President Johnson signed the Civil Rights Act of 1964, outlawing segregation in schools and public places.

June 30, 1964, Tuesday. Sick

Nana is so good to me when I’m sick. She turns the lights down low in the living room and plugs a heating pad in right next to her Lazy-Boy chair, so I can find some comfort and watch TV with her. She makes me anything I think I can hold down. I crave chocolate pudding with milk on it. It tastes so good going down, but I throw it up abut 10 minutes later. She gives me a Coke with cream in it. Sometimes it stays down. She gives me a tranquilizer to relax my stomach and a red pill to sleep. Also Excedrin and a hot bath will help me sleep for about four hours. Nana talks to me about Science of Mind while she holds my hand. Her voice puts me to sleep. She gives me her bed and she sleeps on the pull out couch in the living room. She is always cheerful and good to me. I really don’t know what I would do without her kindness when I’m sick.

saffrons rule Maybelline envelope 001

While I was at Nana’s a letter from the Maybelline Company made out to my dad, but with her address on it, came to her apartment.  I imagine it was a dividend check.

maybelline vintage black ad

 1964 was the year that Maybelline dividend checks began to pay off in larger amounts, thanks to Ultra Lash Mascara…That was that product that really sent Maybelline profits off the chart.

 In 1964, Great Lash Mascara was born and featured a beautiful young Black Model, who spoke in code, to the growing liberated female market.  The genius in this Ad was connecting Civil Rights with Women’s Rights.  1964 was the year that changed America, both Culturally and Politically.  

July 1, 1964, Wednesday. Bonnie’s Birthday. Still at Nana’s

 

July 2, 1964. Thursday. Think I’m getting well.  President Johnson signed the Civil Rights Act of 1964, outlawing segregation in schools and public places.  

Drove to the beach with Nana, felt better. Came home and ate a tuna sandwich. Sandy Block called and my stomach started getting nervous again. Nana started talking about my career again. She wants me to continue on where she left off. She was a dancer specializing in Russian Ballet. She thinks I will be an actress and singer if I really push towards it hard. After our talk I threw up my dinner, she so patiently fixed for me. I felt so bad about it. I didn’t sleep at all. I want to be well so much, I feel I’ll never be normal. I also want to go home! I can’t stand this apartment another day…It’s so small, I can’t get away by myself. I am so lonely for my friends.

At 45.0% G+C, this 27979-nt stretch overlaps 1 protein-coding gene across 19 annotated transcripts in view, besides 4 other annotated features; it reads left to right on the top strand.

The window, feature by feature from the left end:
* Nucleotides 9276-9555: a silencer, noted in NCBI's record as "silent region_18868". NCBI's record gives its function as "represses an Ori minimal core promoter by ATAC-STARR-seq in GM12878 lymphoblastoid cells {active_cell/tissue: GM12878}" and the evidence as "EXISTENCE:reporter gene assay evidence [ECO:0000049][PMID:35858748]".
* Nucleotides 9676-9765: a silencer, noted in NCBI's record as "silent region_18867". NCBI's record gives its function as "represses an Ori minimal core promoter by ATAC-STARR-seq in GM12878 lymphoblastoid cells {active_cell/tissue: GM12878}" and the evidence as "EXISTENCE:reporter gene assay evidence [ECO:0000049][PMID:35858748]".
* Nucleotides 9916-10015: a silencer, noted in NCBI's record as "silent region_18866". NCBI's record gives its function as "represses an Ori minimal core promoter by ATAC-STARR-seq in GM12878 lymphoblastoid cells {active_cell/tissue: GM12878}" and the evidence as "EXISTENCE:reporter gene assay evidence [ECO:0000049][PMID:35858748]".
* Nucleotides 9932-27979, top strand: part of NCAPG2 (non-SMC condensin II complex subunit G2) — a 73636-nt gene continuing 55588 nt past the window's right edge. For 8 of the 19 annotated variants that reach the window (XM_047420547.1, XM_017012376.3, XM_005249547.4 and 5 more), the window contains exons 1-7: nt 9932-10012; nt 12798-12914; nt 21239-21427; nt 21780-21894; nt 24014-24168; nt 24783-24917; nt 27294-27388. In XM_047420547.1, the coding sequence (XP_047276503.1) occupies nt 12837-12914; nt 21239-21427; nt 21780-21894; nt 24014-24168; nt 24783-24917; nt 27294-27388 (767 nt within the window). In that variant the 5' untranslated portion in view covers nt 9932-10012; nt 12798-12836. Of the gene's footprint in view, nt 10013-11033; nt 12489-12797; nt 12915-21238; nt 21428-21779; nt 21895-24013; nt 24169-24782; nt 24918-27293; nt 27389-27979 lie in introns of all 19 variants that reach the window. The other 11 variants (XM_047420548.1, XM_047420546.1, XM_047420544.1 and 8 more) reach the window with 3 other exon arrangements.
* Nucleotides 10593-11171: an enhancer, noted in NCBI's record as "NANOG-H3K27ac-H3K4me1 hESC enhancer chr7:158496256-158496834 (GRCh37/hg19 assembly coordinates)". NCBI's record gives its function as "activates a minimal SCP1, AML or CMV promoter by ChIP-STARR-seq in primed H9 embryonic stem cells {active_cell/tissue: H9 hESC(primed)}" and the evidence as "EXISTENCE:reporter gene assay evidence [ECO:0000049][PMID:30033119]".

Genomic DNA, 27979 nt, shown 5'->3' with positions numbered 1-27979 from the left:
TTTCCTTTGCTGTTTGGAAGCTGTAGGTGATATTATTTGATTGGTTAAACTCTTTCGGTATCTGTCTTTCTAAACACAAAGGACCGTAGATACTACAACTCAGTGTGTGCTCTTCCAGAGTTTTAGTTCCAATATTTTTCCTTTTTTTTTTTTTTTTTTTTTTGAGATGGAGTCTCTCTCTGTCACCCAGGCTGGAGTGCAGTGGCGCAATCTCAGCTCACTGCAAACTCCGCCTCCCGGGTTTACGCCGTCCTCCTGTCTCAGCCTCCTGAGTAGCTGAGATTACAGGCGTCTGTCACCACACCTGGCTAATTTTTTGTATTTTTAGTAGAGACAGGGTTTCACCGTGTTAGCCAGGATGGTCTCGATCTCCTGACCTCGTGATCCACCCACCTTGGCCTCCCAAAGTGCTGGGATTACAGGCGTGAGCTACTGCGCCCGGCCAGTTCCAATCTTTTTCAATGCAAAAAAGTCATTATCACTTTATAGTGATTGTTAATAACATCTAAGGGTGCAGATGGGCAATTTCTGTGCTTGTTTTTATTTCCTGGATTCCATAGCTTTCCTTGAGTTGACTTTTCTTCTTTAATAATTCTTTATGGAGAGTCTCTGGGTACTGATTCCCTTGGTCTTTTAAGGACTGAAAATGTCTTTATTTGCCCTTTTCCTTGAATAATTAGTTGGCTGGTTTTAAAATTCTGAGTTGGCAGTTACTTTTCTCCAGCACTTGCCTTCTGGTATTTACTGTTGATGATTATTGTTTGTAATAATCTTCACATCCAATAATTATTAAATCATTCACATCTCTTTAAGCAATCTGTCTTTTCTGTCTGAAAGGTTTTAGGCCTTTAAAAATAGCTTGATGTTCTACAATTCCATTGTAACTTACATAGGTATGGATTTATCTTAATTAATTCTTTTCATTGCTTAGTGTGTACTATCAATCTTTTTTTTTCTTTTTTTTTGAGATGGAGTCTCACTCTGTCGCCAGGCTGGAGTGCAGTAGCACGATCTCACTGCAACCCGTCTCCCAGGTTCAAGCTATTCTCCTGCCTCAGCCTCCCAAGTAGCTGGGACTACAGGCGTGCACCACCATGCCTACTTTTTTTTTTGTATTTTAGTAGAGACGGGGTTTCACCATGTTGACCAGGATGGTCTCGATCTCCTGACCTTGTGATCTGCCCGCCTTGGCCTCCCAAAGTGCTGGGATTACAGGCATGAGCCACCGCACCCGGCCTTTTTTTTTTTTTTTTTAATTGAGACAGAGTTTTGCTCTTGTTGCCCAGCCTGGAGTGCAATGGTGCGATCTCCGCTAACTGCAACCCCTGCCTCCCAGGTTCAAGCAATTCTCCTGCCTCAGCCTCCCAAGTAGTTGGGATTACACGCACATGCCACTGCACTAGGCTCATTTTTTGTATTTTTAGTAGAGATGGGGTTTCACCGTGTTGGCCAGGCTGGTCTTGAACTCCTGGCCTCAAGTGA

Martha & The Vandellas “Dancing in the Streets” During the summer of 1964, Martha Reeves’s “Dancing in the Street,” became an unexpected anthem for a nation in the midst of radical social change.

Visit my Maybelline Book Blog at http://www.maybellinebook.com/

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About saffronsrule

Sharrie Williams is the author of The Maybelline Story and a direct descendant of the Maybelline Cosmetic Family. Great niece of Maybelline founder Tom Lyle Williams. Buy a signed copy today.
This entry was posted in 1960's Surf Culture, 1964 High School Diary, Chick Secrets, diary, Maybelline Girl, memoir, REALITY BLOG, Southern California 1964, teenage reality blog and tagged , , , , , , , , , , . Bookmark the permalink.

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